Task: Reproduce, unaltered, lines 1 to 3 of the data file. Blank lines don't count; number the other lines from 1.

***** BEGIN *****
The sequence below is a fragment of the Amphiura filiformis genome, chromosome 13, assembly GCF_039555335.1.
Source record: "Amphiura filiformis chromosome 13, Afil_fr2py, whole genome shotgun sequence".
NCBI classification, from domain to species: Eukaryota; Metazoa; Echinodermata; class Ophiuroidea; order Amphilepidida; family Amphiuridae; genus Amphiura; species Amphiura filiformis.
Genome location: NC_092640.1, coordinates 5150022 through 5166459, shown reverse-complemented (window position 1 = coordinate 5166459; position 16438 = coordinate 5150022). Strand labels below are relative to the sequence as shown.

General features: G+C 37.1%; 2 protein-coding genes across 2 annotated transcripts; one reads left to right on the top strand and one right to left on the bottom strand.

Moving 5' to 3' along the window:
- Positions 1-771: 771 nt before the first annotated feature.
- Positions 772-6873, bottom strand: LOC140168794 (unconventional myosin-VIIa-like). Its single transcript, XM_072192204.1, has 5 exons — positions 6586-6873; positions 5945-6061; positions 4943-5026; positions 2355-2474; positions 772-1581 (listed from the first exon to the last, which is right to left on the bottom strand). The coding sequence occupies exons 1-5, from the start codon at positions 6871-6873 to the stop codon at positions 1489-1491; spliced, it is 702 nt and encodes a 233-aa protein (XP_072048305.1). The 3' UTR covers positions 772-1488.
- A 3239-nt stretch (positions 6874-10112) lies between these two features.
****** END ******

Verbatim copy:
The sequence below is a fragment of the Amphiura filiformis genome, chromosome 13, assembly GCF_039555335.1.
Source record: "Amphiura filiformis chromosome 13, Afil_fr2py, whole genome shotgun sequence".
NCBI classification, from domain to species: Eukaryota; Metazoa; Echinodermata; class Ophiuroidea; order Amphilepidida; family Amphiuridae; genus Amphiura; species Amphiura filiformis.